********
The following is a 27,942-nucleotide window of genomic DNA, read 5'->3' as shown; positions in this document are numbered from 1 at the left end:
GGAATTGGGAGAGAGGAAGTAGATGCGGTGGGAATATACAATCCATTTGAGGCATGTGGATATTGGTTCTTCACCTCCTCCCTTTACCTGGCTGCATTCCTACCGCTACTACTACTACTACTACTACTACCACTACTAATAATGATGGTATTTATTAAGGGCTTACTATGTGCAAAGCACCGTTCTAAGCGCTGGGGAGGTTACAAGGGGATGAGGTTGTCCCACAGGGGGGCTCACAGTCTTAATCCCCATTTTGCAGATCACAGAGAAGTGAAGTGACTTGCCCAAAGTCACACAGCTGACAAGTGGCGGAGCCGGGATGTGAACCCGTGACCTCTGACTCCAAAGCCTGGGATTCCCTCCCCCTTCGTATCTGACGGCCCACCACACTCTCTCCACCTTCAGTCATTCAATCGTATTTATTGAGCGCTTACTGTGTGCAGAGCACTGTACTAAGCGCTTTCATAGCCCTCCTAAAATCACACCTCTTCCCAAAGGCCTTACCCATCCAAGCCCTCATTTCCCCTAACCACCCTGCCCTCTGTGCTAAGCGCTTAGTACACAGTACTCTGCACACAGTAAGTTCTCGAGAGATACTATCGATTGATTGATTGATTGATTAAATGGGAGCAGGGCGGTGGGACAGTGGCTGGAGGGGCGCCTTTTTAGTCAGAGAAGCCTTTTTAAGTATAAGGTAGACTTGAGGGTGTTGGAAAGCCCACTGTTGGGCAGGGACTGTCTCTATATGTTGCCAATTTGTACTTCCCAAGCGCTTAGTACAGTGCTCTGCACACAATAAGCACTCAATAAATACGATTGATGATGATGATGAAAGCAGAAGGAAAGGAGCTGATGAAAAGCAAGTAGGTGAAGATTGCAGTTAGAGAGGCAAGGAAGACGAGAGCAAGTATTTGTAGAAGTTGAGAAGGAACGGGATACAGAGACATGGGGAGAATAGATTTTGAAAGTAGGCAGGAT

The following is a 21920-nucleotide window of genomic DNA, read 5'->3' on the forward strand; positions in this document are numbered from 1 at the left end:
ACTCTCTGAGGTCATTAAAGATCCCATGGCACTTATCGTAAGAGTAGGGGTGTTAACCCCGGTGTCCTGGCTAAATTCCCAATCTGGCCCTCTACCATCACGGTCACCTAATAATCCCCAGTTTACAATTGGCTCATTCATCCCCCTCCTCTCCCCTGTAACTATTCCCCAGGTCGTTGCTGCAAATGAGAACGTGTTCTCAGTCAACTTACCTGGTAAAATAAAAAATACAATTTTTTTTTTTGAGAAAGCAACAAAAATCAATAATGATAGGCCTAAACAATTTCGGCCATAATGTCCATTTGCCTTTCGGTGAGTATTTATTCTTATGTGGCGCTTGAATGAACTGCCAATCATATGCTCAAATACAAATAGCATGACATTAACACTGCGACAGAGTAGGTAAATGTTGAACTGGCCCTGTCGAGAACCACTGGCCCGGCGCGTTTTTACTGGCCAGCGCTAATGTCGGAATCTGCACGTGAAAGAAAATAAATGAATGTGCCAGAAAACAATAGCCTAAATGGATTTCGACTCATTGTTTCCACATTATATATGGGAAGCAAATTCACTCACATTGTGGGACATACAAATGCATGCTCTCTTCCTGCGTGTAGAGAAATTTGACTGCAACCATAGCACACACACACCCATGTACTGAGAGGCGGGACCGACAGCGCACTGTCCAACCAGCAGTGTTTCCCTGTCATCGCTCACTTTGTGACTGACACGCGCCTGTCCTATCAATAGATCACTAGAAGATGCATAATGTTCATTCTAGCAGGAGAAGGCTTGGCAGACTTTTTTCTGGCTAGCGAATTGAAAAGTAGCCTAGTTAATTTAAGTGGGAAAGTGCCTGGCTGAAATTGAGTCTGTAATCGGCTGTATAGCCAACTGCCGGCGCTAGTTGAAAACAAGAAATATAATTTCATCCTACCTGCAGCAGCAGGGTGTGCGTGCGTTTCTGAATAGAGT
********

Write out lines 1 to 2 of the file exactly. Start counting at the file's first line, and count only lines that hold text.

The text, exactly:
The following is a 27,942-nucleotide window of genomic DNA, read 5'->3' as shown; positions in this document are numbered from 1 at the left end:
GGAATTGGGAGAGAGGAAGTAGATGCGGTGGGAATATACAATCCATTTGAGGCATGTGGATATTGGTTCTTCACCTCCTCCCTTTACCTGGCTGCATTCCTACCGCTACTACTACTACTACTACTACTACCACTACTAATAATGATGGTATTTATTAAGGGCTTACTATGTGCAAAGCACCGTTCTAAGCGCTGGGGAGGTTACAAGGGGATGAGGTTGTCCCACAGGGGGGCTCACAGTCTTAATCCCCATTTTGCAGATCACAGAGAAGTGAAGTGACTTGCCCAAAGTCACACAGCTGACAAGTGGCGGAGCCGGGATGTGAACCCGTGACCTCTGACTCCAAAGCCTGGGATTCCCTCCCCCTTCGTATCTGACGGCCCACCACACTCTCTCCACCTTCAGTCATTCAATCGTATTTATTGAGCGCTTACTGTGTGCAGAGCACTGTACTAAGCGCTTTCATAGCCCTCCTAAAATCACACCTCTTCCCAAAGGCCTTACCCATCCAAGCCCTCATTTCCCCTAACCACCCTGCCCTCTGTGCTAAGCGCTTAGTACACAGTACTCTGCACACAGTAAGTTCTCGAGAGATACTATCGATTGATTGATTGATTGATTAAATGGGAGCAGGGCGGTGGGACAGTGGCTGGAGGGGCGCCTTTTTAGTCAGAGAAGCCTTTTTAAGTATAAGGTAGACTTGAGGGTGTTGGAAAGCCCACTGTTGGGCAGGGACTGTCTCTATATGTTGCCAATTTGTACTTCCCAAGCGCTTAGTACAGTGCTCTGCACACAATAAGCACTCAATAAATACGATTGATGATGATGATGAAAGCAGAAGGAAAGGAGCTGATGAAAAGCAAGTAGGTGAAGATTGCAGTTAGAGAGGCAAGGAAGACGAGAGCAAGTATTTGTAGAAGTTGAGAAGGAACGGGATACAGAGACATGGGGAGAATAGATTTTGAAAGTAGGCAGGAT